Connecting the unconnected

7 min read
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Birds eye view of a city

From customer service to supply chain logistics, the Internet of Things as part of the internet of everything matters to both small businesses and their customers.

The Internet of Things is fast becoming the most important development of the 21st century. In its simplest form, IoT enables objects, sometimes called ‘dark assets’, to connect to the internet. ‘Connecting the Unconnected' is the buzzphrase.

What is meant by objects? Well, practically anything. We have all become comfortable with the idea of kettles that can be switched on via your smartphone app as you approach your home after a long day. Or the home thermostat that can be fired up from work at the first sign of a chill wind.

But what about the sneakers that tell you how many steps you’ve run, the length of your stride or even the pressure you're exerting with each footstep? What about the street lights that switch themselves on as a vehicle approaches in the middle of the night and reports back to the city planners to help them improve traffic flow?

The idea of machines talking to machines is only just gaining traction. But it is picking up speed; of the 1.5 trillion objects on the planet that could be connected via the internet only around 1% or 15 billion actually are. The interesting fact is that by 2020, around 50 billion devices will be part of the IoT – and only 17% of those will be computers or smartphones. The rest will be ‘operational technology’ – objects that can send, receive, process and store data.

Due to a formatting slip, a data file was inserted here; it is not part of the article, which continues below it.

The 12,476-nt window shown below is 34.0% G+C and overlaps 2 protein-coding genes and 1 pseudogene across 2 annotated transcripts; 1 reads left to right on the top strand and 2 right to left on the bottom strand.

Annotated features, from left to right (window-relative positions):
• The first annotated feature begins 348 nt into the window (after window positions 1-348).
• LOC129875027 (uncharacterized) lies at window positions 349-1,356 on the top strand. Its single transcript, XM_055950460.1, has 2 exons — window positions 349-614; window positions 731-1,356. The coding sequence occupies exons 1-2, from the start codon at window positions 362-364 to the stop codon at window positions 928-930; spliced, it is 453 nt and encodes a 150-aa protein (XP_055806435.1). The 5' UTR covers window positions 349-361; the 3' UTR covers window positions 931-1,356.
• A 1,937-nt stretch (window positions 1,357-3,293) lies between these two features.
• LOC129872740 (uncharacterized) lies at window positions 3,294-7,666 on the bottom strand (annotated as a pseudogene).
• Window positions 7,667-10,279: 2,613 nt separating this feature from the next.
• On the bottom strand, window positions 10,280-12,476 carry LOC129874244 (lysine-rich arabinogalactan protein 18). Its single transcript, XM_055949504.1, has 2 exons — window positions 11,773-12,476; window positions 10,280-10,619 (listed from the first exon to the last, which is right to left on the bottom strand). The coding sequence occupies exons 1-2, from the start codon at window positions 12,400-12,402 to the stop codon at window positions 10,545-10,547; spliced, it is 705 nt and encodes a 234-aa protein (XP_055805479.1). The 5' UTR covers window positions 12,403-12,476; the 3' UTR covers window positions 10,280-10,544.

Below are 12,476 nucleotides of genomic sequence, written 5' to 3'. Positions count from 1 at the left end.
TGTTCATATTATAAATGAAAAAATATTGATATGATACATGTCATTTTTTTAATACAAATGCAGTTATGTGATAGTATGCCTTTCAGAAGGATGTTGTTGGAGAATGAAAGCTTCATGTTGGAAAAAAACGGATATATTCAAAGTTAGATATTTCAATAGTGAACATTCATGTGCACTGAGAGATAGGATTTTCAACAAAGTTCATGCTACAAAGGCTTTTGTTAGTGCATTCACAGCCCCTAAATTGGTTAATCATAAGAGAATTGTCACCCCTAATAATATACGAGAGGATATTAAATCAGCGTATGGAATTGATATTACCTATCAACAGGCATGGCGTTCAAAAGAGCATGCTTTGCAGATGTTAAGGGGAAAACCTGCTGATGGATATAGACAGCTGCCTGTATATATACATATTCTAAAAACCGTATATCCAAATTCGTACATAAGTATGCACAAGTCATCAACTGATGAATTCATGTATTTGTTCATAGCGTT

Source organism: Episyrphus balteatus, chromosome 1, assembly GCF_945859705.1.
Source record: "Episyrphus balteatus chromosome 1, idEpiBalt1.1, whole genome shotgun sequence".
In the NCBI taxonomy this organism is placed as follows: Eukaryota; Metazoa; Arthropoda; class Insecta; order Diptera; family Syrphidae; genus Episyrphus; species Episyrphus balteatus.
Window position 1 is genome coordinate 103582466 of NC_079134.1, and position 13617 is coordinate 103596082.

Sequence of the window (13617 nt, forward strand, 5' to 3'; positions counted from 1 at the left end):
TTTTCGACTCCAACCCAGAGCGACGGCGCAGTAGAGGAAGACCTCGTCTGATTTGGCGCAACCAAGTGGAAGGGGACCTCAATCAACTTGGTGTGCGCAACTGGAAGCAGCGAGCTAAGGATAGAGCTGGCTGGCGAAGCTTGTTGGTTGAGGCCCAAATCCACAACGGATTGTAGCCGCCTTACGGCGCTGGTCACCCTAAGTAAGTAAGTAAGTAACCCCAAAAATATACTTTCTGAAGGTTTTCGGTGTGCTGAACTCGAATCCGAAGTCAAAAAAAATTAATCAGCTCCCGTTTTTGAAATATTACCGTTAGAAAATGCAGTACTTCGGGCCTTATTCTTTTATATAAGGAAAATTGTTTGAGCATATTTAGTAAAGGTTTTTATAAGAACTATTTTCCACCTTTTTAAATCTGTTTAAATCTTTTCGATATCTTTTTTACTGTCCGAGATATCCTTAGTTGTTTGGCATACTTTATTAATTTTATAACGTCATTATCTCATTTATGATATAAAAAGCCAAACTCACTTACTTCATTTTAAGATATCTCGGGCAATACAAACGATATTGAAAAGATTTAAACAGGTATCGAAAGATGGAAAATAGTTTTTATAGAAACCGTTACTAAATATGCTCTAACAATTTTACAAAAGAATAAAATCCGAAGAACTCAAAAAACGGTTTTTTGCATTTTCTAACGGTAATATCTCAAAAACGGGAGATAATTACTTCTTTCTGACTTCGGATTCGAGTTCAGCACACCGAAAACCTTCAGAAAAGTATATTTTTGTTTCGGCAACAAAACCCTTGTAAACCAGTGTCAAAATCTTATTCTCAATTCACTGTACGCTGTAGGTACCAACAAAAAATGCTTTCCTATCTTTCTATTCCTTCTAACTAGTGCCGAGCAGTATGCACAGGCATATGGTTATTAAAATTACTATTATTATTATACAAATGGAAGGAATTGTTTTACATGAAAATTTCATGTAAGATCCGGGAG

MRI scanner

The Internet of Things is a sub-set of what’s called the ‘Internet of Everything’. Whereas IoT is fundamentally about machines talking to machines (or M2M in geek parlance), IoE also includes machines talking to people (M2P) and people talking to people (P2P). This is the ‘big picture’ for tomorrow that’s starting to take shape today. Imagine wearing a gadget that monitors a range of your biometrics, constantly feeding those results to other machines that analyze your wellbeing. Earlier detection of cancers, signs of mental stress, risk of stroke or Alzheimer’s disease? All possible.

What about entering a store where the staff immediately address you by name, know your preferences and tastes and can steer you towards new products designed around you?

Cisco estimates that the Internet of Everything has a ‘Value at Stake’ (read potential net profit) of around US$19trn over the next decade. This isn’t some science-fiction future. It’s happening now – and smart businesses aren’t just considering the potential – they’re bringing it to life. Increasing revenue from innovation, improving asset utilization, boosting employee productivity, streamlining logistics or reinventing the customer experience, the Internet of Everything is set to transform small businesses and multi-nationals in the years ahead. Potentially, this is the greatest quantum leap in commerce since the industrial revolution. Will you be ready to take ‘Everything’ on board?